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August 12, 2019updated 23 Dec 2019 10:22am

New AI system to help diagnose breast cancer

The University of California, Los Angeles (UCLA) research team has developed a new artificial intelligence (AI) system to improve the diagnosis of breast cancer using biopsies.

The University of California, Los Angeles (UCLA) research team has developed a new artificial intelligence (AI) system to improve the diagnosis of breast cancer using biopsies.

Designed to interpret medical images, the new system can help pathologists classify biopsies that are usually difficult for the human eye to recognise, according to researchers.

The team added that the new technology demonstrated accuracy nearly similar to that of experienced pathologists.

A study conducted by UCLA researchers in 2015 showed diagnostic errors in around one out of every six women with a type of non-invasive type of breast cancer called ductal carcinoma in situ (DCIS).

The study also revealed incorrect diagnoses in approximately 50% of biopsies of breast atypia.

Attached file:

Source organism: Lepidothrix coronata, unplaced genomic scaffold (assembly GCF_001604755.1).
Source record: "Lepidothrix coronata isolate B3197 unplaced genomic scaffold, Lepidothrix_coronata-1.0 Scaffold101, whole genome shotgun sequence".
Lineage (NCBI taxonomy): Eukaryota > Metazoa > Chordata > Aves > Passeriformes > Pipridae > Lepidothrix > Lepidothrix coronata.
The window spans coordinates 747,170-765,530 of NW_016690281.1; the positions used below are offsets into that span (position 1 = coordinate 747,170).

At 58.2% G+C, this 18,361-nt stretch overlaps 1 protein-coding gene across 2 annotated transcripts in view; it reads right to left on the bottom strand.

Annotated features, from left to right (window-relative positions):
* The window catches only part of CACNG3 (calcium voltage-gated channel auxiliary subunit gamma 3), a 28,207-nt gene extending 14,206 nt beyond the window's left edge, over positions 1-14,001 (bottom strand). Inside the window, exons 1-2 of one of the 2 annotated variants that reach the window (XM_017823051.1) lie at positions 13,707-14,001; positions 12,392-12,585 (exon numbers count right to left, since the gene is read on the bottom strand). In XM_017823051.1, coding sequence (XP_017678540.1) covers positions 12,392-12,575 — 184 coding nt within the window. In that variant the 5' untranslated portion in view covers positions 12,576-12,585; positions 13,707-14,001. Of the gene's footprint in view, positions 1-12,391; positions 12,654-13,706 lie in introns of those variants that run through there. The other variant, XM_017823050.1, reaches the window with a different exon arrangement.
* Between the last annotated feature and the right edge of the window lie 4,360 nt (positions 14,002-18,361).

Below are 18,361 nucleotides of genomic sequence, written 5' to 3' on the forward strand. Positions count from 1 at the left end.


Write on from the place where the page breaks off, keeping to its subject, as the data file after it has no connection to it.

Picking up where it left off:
UCLA David Geffen School of Medicine professor Dr Joann Elmore said: “Medical images of breast biopsies contain a great deal of complex data and interpreting them can be very subjective.

“Distinguishing breast atypia from ductal carcinoma in situ is important clinically but very challenging for pathologists. Sometimes, doctors do not even agree with their previous diagnosis when they are shown the same case a year later.”

The new AI system is intended to provide consistent and accurate readings by identifying patterns in a large data set of cancer samples.

To train the system, researchers used 240 breast biopsy images. It was trained to detect patterns related to various breast lesions, including benign, atypia, DCIS and invasive breast cancer.

A consensus among three pathologists was then used to establish a correct diagnosis for each image.

The researchers also evaluated the AI programme by comparing its readings to independent diagnoses from 87 practising pathologists in the US.

It was observed that the system performed nearly similar to human doctors in distinguishing cancer from non-cancer cases.

However, the technology is said to have ‘outperformed’ doctors in distinguishing DCIS from atypia. The system demonstrated a sensitivity of 0.88-0.89, while the average sensitivity with pathologists was 0.70.

Elmore added: “There is low accuracy among practising pathologists in the US when it comes to the diagnosis of atypia and ductal carcinoma in situ, and the computer-based automated approach shows great promise.”

The UCLA team is currently training the AI system to diagnose melanoma.

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